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DOI

  • Edward A.d. Mitchell
  • David M. Wilkinson
  • Sina Adl
  • Michael Bonkowski
  • Matthew W. Brown
  • Anna Maria Fiore-donno
  • Thierry J. Heger
  • Vincent E.j. Jassey
  • Valentyna Krashevska
  • Daniel J.g. Lahr
  • Katarzyna Marcisz
  • Matthieu Mulot
  • Richard Payne
  • David Singer
  • O. Roger Anderson
  • Dan J. Charman
  • Flemming Ekelund
  • Bryan S. Griffiths
  • Regin Rønn
  • Alexey Smirnov
  • David Bass
  • Lassaâd Belbahri
  • Cédric Berney
  • Quentin Blandenier
  • Antonis Chatzinotas
  • Marianne Clarholm
  • Micah Dunthorn
  • Alan Feest
  • Leonardo D. Fernández
  • Wilhelm Foissner
  • Bertrand Fournier
  • Eleni Gentekaki
  • Michal Hájek
  • Johannes Helder
  • Alexandre Jousset
  • Robert Koller
  • Santosh Kumar
  • Antonietta La Terza
  • Mariusz Lamentowicz
  • Yuri Mazei
  • Susana S. Santos
  • Christophe V.w. Seppey
  • Frederick W. Spiegel
  • Julia Walochnik
  • Anne Winding
  • Enrique Lara
Protists are the most diverse eukaryotes. These microbes are keystone organisms of soil ecosystems and regulate essential processes of soil fertility such as nutrient cycling and plant growth. Despite this, protists have received little scientific attention, especially compared to bacteria, fungi and nematodes in soil studies. Recent methodological advances, particularly in molecular biology techniques, have made the study of soil protists more accessible, and have created a resurgence of interest in soil protistology. This ongoing revolution now enables comprehensive investigations of the structure and functioning of soil protist communities, paving the way to a new era in soil biology. Instead of providing an exhaustive review, we provide a synthesis of research gaps that should be prioritized in future studies of soil protistology to guide this rapidly developing research area. Based on a synthesis of expert opinion we propose 30 key questions covering a broad range of topics including evolution, phylogenetics, functional ecology, macroecology, paleoecology, and methodologies. These questions highlight a diversity of topics that will establish soil protistology as a hub discipline connecting different fundamental and applied fields such as ecology, biogeography, evolution, plant-microbe interactions, agronomy, and conservation biology. We are convinced that soil protistology has the potential to be one of the most exciting frontiers in biology.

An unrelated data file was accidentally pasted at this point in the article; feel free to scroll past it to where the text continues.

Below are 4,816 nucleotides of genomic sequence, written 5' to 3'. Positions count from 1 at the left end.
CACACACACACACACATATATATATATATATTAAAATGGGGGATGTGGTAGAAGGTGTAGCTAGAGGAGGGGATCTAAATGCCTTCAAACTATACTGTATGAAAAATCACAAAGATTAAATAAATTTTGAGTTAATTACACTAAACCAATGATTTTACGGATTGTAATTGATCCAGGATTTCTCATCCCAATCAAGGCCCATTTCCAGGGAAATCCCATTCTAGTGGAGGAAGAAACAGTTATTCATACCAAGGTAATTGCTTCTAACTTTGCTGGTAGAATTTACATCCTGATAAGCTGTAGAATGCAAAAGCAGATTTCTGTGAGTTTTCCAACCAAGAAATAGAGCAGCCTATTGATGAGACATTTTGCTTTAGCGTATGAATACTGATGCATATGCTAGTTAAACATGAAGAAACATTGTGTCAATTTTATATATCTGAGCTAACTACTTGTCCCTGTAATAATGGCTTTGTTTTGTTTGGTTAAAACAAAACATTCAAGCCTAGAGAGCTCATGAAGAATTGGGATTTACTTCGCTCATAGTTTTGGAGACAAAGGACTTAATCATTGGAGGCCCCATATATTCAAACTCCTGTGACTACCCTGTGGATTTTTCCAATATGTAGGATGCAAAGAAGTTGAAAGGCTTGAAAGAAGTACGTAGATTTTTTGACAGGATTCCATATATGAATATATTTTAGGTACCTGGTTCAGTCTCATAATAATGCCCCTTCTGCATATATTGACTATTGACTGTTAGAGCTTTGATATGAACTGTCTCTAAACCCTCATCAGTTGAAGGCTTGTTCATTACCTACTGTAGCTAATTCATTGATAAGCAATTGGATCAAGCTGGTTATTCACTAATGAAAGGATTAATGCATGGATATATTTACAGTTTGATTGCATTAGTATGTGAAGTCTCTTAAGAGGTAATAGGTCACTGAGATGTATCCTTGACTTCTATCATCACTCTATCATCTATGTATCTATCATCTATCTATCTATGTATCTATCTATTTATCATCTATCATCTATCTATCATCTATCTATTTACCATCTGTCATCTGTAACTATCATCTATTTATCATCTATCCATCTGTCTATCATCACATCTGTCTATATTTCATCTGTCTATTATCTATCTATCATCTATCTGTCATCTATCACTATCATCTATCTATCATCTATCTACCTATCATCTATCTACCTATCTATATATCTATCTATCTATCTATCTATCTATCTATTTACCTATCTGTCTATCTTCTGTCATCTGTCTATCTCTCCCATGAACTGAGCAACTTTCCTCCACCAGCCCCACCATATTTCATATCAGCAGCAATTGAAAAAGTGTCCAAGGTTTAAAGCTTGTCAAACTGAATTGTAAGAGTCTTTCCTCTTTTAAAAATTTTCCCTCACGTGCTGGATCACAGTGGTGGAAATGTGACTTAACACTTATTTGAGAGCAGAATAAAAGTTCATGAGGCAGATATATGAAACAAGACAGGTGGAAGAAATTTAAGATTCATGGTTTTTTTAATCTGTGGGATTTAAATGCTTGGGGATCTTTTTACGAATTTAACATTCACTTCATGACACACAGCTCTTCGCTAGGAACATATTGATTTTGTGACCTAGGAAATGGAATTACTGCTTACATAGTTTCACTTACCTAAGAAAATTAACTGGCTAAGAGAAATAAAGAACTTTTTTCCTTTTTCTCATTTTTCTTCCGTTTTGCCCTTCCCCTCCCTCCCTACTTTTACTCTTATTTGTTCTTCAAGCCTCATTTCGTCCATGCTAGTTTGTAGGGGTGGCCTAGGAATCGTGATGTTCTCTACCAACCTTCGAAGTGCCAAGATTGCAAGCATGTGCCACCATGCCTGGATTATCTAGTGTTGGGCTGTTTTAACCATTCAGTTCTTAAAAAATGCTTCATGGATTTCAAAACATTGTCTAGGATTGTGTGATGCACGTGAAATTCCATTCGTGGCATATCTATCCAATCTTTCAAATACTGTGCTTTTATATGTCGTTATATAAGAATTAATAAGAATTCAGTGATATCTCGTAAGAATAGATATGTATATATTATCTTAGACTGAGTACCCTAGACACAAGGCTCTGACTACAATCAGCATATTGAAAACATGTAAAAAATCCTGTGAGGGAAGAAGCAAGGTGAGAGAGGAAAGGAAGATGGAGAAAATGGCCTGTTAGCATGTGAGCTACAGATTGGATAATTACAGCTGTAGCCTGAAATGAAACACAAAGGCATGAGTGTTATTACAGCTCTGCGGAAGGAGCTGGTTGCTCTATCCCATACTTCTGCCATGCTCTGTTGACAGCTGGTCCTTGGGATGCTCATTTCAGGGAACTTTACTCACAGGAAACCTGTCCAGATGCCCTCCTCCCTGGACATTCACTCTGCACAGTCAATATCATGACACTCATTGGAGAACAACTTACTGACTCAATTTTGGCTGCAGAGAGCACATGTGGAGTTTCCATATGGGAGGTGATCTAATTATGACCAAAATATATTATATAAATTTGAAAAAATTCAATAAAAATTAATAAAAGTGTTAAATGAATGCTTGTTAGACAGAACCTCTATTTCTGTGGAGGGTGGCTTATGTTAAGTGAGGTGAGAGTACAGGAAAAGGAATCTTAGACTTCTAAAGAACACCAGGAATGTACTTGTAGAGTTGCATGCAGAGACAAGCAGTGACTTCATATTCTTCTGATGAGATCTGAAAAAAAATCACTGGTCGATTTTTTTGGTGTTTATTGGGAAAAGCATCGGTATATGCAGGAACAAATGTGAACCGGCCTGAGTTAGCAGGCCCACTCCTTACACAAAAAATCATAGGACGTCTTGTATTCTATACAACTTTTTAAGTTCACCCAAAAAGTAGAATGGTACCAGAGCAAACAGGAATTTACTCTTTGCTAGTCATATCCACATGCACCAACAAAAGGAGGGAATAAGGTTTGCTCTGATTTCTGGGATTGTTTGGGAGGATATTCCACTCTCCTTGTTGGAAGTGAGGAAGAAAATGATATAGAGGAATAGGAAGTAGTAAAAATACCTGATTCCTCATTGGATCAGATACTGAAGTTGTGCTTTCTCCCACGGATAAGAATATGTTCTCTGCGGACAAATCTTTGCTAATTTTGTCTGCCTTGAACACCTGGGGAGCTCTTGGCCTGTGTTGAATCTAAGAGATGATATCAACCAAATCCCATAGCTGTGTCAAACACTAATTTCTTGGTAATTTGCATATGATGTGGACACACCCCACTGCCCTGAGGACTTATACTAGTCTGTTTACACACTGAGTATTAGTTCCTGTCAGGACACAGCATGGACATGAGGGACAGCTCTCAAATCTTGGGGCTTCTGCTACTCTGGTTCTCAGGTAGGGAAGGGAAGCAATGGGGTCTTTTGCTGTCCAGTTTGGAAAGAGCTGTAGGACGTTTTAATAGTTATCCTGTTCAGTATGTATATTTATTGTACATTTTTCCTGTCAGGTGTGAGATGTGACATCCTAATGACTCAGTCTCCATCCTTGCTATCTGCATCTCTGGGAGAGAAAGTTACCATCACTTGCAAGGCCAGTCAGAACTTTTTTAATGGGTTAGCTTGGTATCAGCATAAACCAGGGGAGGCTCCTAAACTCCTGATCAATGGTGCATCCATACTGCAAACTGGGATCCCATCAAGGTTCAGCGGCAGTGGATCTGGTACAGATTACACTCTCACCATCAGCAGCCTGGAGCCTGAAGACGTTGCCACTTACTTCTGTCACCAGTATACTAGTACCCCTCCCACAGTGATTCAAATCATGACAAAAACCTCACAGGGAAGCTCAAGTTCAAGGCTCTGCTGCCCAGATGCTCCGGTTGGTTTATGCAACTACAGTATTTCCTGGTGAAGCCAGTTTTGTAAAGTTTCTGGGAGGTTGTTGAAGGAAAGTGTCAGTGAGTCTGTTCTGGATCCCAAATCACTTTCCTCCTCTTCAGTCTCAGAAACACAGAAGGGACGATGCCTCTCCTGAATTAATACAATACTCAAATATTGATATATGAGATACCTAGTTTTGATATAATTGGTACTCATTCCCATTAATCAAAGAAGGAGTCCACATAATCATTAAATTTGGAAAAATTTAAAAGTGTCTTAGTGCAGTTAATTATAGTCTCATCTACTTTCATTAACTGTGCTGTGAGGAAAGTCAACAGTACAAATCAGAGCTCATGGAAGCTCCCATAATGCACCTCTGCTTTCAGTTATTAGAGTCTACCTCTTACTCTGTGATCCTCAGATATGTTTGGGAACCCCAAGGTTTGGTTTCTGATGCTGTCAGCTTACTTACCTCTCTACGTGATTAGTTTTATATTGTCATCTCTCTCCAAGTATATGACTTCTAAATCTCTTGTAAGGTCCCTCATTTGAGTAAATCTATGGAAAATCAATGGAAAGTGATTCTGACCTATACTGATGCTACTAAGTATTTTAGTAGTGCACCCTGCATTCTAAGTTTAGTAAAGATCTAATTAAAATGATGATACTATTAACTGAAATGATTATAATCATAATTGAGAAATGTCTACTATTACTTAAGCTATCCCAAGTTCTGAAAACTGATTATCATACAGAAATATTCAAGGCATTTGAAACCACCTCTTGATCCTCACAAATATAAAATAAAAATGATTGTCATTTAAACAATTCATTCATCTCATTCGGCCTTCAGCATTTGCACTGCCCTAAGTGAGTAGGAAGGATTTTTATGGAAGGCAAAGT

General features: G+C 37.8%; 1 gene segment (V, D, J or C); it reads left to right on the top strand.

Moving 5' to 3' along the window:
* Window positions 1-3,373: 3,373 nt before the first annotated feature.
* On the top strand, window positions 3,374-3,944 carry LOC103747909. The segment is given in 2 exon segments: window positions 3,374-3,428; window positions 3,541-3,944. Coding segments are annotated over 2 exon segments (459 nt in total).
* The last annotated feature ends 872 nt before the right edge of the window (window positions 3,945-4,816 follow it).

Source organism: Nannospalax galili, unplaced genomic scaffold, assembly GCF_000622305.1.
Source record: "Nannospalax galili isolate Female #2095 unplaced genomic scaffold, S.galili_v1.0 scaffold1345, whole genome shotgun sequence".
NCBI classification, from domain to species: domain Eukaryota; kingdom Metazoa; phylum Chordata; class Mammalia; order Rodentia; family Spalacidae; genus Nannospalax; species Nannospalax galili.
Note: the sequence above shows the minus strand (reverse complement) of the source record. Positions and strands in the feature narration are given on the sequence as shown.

Original languageEnglish
Pages (from-to)94-103
JournalSoil Biology and Biochemistry
Volume111
DOI
StatePublished - 2017

    Research areas

  • international

ID: 4095550